Walryn is one of the many new names that came to England
following the Norman Conquest
of 1066. The name Walryn comes from the Norman given name Waleran.
Early Origins of the Walryn family
The surname Walryn was first found in Devon
where the name is believed to be descended from Waleran, the great Baron
, Count of Meulan in Normandy
. The family was first found at Bradfield, in Uffculm as early as Henry III. "The original deed of transfer of Bradfelde from Fulke Paynel, Lord of Brampton, to one Walerande, an ancestor, temp.
King John, is still in the possession of the family. It would appear that the family were resident there before the date of that grant, under the name De Bradfelle, in 1154; and that Waleran or Walrond was assumed early in the reign of King John." CITATION[CLOSE]
Lowe, Mark Anthony, Patronymica Britannica, A Dictionary of Family Names of the United Kingdom. London: John Russel Smith, 1860. Print.
"For many years the Walronds, living at their venerable mansion of Bradfield, were a powerful family in Devonshire." CITATION[CLOSE]
Shirley, Evelyn Philip, The Noble and Gentle Men of England; The Arms and Descents. Westminster: John Bower Nichols and Sons, 1866, Print.
Early History of the Walryn family
This web page shows only a small excerpt of our Walryn research.Another 341 words (24 lines of text) covering the years 1080, 1671 and 1562 are included under the topic Early Walryn History in all our PDF Extended History products and printed products wherever possible.
Walryn Spelling Variations
Multitudes of spelling variations
are a hallmark of Anglo Norman names. Most of these names evolved in the 11th and 12th century, in the time after the Normans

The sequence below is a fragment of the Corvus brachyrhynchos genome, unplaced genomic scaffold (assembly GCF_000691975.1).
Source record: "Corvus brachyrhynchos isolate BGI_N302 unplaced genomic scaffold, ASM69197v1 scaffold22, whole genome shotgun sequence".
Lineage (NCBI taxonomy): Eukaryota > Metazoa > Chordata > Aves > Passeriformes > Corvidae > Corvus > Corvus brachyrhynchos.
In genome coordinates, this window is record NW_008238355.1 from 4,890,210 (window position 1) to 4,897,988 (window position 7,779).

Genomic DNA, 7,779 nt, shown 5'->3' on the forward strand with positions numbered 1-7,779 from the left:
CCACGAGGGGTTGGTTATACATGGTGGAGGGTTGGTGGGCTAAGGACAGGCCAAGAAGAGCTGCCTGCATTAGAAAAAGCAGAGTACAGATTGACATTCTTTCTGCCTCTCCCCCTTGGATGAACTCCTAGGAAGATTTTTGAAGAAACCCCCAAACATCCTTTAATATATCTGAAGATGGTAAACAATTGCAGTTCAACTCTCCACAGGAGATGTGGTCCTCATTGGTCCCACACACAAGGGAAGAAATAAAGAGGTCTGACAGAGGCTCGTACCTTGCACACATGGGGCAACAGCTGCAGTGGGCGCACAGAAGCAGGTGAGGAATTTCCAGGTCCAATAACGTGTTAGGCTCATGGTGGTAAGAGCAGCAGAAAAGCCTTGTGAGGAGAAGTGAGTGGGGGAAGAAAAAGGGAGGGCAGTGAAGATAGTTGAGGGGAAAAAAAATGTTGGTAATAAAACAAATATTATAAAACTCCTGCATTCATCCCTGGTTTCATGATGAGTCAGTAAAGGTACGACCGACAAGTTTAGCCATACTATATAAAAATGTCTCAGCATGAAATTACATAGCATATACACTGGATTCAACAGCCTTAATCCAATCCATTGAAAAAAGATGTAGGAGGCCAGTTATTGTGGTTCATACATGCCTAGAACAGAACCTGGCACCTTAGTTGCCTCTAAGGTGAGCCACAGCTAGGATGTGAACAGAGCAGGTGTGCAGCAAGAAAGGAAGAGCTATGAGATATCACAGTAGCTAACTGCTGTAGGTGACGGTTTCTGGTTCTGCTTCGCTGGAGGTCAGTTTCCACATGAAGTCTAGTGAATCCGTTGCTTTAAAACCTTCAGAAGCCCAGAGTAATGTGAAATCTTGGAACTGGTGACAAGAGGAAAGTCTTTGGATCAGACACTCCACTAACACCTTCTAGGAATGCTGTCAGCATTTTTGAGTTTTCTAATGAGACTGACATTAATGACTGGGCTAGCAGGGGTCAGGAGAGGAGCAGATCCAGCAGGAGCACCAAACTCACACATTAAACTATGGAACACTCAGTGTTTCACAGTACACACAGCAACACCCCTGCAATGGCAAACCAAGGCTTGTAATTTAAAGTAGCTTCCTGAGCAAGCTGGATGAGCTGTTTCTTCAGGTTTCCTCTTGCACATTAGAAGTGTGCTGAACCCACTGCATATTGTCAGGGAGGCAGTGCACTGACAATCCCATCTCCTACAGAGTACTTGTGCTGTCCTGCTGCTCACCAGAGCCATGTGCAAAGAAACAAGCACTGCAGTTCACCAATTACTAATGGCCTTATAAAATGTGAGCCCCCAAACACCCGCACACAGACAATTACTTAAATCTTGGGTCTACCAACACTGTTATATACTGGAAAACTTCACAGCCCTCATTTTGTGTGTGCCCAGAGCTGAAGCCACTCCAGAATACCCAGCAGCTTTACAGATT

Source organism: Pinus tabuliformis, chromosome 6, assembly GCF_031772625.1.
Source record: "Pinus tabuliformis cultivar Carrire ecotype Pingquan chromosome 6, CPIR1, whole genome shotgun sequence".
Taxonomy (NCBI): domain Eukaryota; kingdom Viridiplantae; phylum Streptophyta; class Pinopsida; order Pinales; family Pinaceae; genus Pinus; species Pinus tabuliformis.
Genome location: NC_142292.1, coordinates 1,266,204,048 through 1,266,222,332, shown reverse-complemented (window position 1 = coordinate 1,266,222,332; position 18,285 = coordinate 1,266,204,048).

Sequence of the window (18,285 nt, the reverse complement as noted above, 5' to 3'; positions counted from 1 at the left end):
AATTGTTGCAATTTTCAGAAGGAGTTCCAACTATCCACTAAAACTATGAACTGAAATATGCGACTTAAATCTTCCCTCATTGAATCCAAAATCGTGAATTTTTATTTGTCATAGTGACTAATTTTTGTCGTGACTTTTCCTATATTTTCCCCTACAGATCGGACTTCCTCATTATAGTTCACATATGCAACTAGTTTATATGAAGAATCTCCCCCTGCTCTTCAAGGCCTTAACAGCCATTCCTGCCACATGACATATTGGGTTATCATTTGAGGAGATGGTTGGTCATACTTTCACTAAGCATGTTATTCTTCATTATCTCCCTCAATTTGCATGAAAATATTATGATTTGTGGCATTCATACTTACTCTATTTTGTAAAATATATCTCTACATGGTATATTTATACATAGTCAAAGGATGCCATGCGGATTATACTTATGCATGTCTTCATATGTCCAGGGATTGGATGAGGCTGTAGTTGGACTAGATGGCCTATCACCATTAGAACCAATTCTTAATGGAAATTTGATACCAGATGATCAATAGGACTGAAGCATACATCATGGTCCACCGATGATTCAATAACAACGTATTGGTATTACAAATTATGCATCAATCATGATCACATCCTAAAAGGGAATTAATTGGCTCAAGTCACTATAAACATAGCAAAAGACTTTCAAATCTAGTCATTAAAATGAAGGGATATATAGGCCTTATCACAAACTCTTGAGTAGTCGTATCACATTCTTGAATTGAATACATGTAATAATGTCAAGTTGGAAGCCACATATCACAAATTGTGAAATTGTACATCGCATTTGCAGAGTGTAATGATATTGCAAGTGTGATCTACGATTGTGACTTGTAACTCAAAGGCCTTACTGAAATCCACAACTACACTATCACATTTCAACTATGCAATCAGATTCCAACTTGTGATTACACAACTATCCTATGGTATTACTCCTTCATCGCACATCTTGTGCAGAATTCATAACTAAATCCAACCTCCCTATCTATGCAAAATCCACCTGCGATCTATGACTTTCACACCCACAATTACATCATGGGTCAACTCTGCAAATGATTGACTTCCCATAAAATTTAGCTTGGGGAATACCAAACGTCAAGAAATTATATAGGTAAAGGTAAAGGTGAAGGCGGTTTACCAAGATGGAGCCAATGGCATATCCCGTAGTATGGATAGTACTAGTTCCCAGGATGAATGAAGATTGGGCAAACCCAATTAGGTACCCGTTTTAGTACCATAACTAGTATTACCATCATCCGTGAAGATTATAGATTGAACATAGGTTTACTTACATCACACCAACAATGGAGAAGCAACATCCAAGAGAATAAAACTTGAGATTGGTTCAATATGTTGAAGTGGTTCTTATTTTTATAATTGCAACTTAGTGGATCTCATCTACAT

introduced their own Norman French language into a country where Old and Middle English had no spelling rules and the languages of the court were French and Latin. To make matters worse, medieval scribes spelled words according to sound, so names frequently appeared differently in the various documents in which they were recorded. The name was spelled Walrond, Walerend, Walerond, Waleran and others.
Early Notables of the Walryn family (pre 1700)
Outstanding amongst the family at this time was Humphry Walrond, a distinguished Loyalist during the Civil Wars of the 17th century. After the fall of the Royal Cause, he... Another 28 words (2 lines of text) are included under the topic Early Walryn Notables in all our PDF Extended History products and printed products wherever possible.
Migration of the Walryn family to Ireland
Some of the Walryn family moved to Ireland
, but this topic is not covered in this excerpt. More information about their life in Ireland
is included in all our PDF Extended History products
and printed products wherever possible.
Migration of the Walryn family to the New World and Oceana
Because of this political and religious unrest within English society, many people decided to immigrate to the colonies. Families left for Ireland
, North America, and Australia
in enormous numbers, traveling at high cost in extremely inhospitable conditions. The New World in particular was a desirable destination, but the long voyage caused many to arrive sick and starving. Those who made it, though, were welcomed by opportunities far greater than they had known at home in England
. Many of these families went on to make important contributions to the emerging nations of Canada and the United States. Analysis of immigration records indicates that some of the first North American immigrants bore the name Walryn or a variant listed above: Thomas Walrond, who settled in Barbados in 1680 with his servants; Jonas Wallren arrived in Philadelphia in 1858.
The Walryn Motto
The motto was originally a war cry or slogan. Mottoes first began to be shown with arms in the 14th and 15th centuries, but were not in general use until the 17th century. Thus the oldest coats of arms generally do not include a motto. Mottoes seldom form part of the grant of arms: Under most heraldic authorities, a motto is an optional component of the coat of arms, and can be added to or changed at will; many families have chosen not to display a motto.
Motto: Sic vos non vobis
Motto Translation: So you not for yourselves.